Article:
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What you can and cannot do on holiday in NSW
Photograph: Destination NSW

Regional travel in NSW: what you'll be allowed to do from June 1

As statewide travel is soon to be allowed, it's time to make sure you're fully across the rules that are still in effect

By Maxim Boon

International travel is a distant dream and interstate trips are more or less on hold, but there is some good news: holidaying on home turf is soon to be a reality again.

Travel for recreational purposes anywhere in New South Wales will be permitted from June 1, but while we're sure you're hungry for that sweet, sweet post-iso freedom, there are still a few regulations in place to ensure the safety of rural and regional communities and the travellers coming to visit them. 

Here, we'll provide the answers to your FAQs so you can make the most of your state-bound holiday responsibly.

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What am I allowed to travel for?

Currently, there are no limitations on travel for work, exercise, or visiting family and friends, provided your party is no larger than five people. From June 1, you’ll also be allowed to travel anywhere in NSW for recreation or a holiday, including trips that involve overnight stays outside of your home. You'll also be able to chase away that cabin fever with day trips to regional areas, national parks and tourist attractions.

Is there a limit on the number of people I can travel with?

Unless you are all part of the same household, the maximum number of people permitted to be within a single private residence, which includes a holiday home or hotel accommodation, is five, inclusive of children. Everyone within that party – unless they are part of the same household or an exclusive romantic partner – also needs to be able to exercise physical distancing, even within holiday accommodations. However, if you are staying in separate holiday homes or hotel rooms, larger groups are possible, bearing in mind that the maximum number of people allowed to gather in public places is capped at ten.

Am I allowed to stay in a hotel?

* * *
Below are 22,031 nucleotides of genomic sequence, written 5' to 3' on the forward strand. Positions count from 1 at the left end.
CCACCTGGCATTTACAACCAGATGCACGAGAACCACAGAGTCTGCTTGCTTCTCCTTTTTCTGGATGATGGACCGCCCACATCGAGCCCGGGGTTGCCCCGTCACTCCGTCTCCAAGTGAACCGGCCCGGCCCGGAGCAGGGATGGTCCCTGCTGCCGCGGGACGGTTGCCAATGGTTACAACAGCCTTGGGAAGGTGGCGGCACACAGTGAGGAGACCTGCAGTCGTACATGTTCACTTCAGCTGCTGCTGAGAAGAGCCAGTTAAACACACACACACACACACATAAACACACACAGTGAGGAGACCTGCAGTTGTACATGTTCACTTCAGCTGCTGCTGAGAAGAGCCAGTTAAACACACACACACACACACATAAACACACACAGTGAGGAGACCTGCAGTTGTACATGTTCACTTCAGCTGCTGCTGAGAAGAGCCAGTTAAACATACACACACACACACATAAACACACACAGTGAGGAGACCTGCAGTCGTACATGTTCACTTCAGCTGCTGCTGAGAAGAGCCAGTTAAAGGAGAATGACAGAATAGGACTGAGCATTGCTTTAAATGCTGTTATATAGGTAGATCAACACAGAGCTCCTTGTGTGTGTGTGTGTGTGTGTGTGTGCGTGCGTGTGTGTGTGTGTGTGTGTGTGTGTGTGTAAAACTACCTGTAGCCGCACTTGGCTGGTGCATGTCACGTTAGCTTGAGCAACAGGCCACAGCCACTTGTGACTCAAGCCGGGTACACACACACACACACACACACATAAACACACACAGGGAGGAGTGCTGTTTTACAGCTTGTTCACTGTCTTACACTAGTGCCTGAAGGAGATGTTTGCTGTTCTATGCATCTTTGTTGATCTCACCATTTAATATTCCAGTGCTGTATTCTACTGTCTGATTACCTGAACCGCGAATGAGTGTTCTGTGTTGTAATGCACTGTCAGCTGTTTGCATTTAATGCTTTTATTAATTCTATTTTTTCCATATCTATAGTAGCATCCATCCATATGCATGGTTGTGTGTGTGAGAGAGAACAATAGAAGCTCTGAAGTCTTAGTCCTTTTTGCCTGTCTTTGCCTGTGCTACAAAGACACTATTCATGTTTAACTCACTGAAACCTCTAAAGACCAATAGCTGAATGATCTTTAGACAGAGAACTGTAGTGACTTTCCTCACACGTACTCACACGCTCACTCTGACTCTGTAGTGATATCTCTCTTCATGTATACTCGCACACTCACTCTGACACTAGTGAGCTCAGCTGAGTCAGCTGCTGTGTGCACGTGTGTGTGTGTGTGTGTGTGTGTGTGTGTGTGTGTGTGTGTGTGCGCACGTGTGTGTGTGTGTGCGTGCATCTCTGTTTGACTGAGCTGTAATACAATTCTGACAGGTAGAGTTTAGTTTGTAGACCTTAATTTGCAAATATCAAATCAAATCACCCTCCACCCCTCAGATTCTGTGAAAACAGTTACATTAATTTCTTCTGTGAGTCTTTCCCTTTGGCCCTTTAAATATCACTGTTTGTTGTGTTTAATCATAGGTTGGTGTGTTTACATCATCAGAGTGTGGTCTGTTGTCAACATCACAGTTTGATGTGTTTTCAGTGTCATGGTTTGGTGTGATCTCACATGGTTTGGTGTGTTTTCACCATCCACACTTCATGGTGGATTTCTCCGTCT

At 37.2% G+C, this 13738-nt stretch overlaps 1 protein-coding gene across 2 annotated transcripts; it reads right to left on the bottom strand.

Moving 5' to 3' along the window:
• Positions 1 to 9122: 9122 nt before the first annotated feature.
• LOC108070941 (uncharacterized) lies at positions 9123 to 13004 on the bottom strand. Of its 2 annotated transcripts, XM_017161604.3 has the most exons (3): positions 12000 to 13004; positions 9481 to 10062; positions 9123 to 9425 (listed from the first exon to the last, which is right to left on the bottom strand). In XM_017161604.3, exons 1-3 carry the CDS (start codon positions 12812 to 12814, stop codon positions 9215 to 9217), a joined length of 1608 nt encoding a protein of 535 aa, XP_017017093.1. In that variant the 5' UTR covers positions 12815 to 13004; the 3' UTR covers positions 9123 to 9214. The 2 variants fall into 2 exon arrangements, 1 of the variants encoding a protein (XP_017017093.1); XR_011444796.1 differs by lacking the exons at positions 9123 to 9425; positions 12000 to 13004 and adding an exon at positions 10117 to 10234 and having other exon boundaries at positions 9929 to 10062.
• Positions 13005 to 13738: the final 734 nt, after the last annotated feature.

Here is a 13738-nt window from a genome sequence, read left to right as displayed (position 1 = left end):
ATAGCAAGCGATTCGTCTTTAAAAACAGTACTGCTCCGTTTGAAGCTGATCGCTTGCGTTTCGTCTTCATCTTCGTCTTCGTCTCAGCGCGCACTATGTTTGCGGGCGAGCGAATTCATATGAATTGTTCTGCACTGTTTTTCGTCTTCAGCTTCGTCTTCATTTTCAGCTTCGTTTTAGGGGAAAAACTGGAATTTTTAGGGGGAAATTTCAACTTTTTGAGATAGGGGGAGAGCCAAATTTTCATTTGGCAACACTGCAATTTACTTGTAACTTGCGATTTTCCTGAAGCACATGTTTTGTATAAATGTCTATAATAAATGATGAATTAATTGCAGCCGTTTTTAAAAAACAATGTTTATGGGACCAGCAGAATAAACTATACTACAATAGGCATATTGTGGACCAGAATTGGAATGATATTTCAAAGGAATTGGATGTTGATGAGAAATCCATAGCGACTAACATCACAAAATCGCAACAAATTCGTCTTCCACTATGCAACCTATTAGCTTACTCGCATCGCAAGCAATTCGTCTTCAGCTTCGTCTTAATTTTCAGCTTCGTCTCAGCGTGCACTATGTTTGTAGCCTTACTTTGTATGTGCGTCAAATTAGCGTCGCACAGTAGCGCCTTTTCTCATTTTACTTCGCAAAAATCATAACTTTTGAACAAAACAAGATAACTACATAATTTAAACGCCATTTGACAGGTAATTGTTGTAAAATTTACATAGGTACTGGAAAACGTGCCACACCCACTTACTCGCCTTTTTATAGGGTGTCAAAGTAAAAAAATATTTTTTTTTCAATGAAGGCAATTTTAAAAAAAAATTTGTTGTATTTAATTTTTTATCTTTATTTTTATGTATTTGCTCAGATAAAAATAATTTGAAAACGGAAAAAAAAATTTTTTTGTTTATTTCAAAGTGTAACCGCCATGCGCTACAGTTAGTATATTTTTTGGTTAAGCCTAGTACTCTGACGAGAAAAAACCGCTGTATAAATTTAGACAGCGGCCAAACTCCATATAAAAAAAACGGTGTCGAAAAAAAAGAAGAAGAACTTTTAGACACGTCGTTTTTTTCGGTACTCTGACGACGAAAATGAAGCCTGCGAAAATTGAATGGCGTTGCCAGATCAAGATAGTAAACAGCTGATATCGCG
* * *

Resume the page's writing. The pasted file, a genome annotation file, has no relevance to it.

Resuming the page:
Yes. Hotels across NSW are still welcoming guests, but they are required to follow ‘Covid safe’ guidelines set by the state government to ensure the safety of their patrons. A maximum of ten people are permitted to be in certain communal spaces at any one time, such as dining rooms. However, hotel rooms are considered independent, private spaces, so they fall outside of the rules about the number of people permitted within an indoor business at any one time.

Am I allowed to fly?

You will be. Several domestic services are preparing to restart in NSW, including flights with Jetstar and Qantas. Both airlines have recently released details of how they will be adjusting their usual operations to safeguard passengers, including providing masks, limiting movement around the cabin while in flight, and reducing meal services. Aircraft in Australia are required to have hospital-grade HEPA air filters, which purify the air in the cabin before recirculating. This substantially reduces the risk of community transmission.

Can I travel interstate?

Yes and no. Queensland's border with NSW remains closed, but travel throughout Victoria will be allowed from June 1 and the NSW premier, Gladys Berejiklian, has even encouraged people from both states to holiday interstate, provided they observe the local restrictions that may be in place.

Are national parks open?

Most of them are open right now for exercise purposes, but communal facilities such as toilets, water fountains and barbecues are not accessible at all parks at the moment. Campgrounds within national parks are also not currently operating, but at least some will be reopening on June 1, with further details due in the next week from the state's parks authority.

What about the snow?

Not at first, but every major snowfield in the state is aiming to be operating by the end of the month, with the first resorts due to open on June 22. Thredbo has offered the most detail about what a trip to the slopes may look like, with warnings about long queues for ski lifts and limited capacity on courses. It may also not be possible to hire equipment due to hygiene concerns, so if you're usually reliant on renting your gear, you may need to invest this year.

Will tourist attractions be open?

Galleries, museums and certain cultural attractions, such as nature spots, zoos and animal parks will all be allowed to welcome back visitors from June 1. However, that's not to say that every museum or gallery is choosing to reopen, so be sure to check in advance to make sure. There will be strict limitations on the number of people permitted at any one time. Many attractions will only be offering pre-booked tickets, with time-allocated entry to manage the flow of visitors, so plan your trip carefully and pre-book if necessary before you travel.

Where you should be heading first

Bubbletent, Capertee Valley
Bubbletent, Capertee Valley
Photograph: Supplied/Destination NSW

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